Machine Vision

What Does Machine Vision Mean?

Machine vision (MV) is an integrated mechanical-optical-electronic-software technology which makes use of optical instrumentation, digital video, electromagnetic sensing, mechanics and image processing technology. The technology's goal is optical and non-contact sensing to receive and analyze a real image in order to provide more information. Machine vision technology is widely used in monitoring and controlling a wide range of applications.


Techopedia Explains Machine Vision

Machine vision makes use of advanced hardware and software to perform functions similar to the human eye, but with greater speed and higher precision. It can viewed as a combination of the human eye with artificial intelligence. Machine vision makes use of image processing techniques and then image analysis techniques. Machine vision systems are often integrated with other external systems. Machine vision is largely used in tasks such as sorting, measurement, counting, locating, decoding, observing and robot guidance.

There are many advantages in using machine vision technology. Compared to other observation and optical techniques, it provides a high level of repeatability and flexibility at a much lower cost. The accuracy involved is fairly high. One of the biggest benefits in using machine vision is that it is a powerful alternative to sampling, and machine vision systems can inspect each and every product produced. Unlike humans, systems deploying machine vision can work without any interruption and for a longer duration of time.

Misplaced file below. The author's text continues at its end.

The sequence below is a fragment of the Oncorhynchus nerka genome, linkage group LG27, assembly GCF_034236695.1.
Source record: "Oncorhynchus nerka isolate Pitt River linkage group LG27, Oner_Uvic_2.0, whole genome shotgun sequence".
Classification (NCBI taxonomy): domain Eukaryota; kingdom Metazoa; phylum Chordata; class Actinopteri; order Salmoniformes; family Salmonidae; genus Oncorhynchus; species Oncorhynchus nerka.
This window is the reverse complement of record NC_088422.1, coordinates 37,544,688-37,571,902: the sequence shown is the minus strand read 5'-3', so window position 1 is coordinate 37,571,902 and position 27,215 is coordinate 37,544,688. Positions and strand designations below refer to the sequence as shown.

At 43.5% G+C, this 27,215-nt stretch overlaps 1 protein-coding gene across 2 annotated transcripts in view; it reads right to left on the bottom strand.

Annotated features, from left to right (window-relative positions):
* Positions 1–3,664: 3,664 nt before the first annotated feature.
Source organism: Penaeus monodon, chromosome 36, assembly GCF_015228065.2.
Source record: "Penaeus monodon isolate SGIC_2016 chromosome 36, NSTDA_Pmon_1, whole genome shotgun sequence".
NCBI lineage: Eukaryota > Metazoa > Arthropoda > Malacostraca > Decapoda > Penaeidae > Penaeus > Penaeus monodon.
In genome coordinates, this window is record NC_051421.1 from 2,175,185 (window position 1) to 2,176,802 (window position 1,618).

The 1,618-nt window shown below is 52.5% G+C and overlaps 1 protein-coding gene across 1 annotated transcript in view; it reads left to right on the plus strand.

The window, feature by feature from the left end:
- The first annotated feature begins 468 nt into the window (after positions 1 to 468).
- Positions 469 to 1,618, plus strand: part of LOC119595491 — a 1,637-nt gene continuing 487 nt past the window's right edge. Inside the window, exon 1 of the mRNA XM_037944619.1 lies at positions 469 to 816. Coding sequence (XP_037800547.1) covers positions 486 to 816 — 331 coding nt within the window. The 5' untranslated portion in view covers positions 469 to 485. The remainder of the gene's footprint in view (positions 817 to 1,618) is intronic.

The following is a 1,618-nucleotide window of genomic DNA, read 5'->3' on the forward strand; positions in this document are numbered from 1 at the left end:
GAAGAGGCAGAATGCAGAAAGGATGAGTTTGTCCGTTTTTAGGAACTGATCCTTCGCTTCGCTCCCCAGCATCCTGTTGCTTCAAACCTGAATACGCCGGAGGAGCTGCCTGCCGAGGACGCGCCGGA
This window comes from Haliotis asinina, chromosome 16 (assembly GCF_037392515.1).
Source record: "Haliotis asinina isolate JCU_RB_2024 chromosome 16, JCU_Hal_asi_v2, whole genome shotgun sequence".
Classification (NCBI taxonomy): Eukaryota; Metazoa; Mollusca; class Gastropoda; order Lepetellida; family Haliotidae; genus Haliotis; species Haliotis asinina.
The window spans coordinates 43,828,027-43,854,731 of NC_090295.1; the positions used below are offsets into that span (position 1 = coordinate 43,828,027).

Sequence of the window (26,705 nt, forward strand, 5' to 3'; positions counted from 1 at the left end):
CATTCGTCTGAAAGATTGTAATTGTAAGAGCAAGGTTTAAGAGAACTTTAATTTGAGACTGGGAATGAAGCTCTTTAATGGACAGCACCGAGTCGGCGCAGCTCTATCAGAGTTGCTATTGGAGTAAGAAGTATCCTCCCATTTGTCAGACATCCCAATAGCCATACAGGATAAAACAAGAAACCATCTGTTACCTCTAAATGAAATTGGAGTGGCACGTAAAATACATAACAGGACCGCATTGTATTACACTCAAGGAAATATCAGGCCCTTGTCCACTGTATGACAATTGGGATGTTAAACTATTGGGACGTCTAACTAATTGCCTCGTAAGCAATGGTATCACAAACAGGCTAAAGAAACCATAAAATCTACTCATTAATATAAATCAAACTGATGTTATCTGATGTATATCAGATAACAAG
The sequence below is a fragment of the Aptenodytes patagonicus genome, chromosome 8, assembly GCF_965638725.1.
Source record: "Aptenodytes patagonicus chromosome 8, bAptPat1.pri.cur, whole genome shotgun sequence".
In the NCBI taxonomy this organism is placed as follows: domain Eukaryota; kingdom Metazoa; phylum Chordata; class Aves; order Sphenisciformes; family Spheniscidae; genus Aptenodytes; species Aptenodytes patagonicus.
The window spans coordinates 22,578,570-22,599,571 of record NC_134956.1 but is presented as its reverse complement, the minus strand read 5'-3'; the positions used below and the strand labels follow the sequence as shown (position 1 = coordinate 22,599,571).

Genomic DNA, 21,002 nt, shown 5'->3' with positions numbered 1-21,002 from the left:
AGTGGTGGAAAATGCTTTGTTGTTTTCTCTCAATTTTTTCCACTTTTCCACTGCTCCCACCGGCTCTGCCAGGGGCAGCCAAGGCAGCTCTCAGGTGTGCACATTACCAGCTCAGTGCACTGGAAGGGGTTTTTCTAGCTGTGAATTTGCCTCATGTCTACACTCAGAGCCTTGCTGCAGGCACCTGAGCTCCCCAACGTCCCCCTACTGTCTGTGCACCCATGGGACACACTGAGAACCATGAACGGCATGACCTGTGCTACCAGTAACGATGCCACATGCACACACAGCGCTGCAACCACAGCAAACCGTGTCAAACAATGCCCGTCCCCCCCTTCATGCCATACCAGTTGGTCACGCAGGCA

Systems making use of machine vision are largely deployed in in areas like automated manufacturing, medical diagnostics, remote sensing, agricultural/food industry and surveillance.


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Margaret Rouse
Technology Expert

Margaret is an award-winning technical writer and teacher known for her ability to explain complex technical subjects to a non-technical business audience. Over the past twenty years, her IT definitions have been published by Que in an encyclopedia of technology terms and cited in articles by the New York Times, Time Magazine, USA Today, ZDNet, PC Magazine, and Discovery Magazine. She joined Techopedia in 2011. Margaret's idea of a fun day is helping IT and business professionals learn to speak each other’s highly specialized languages.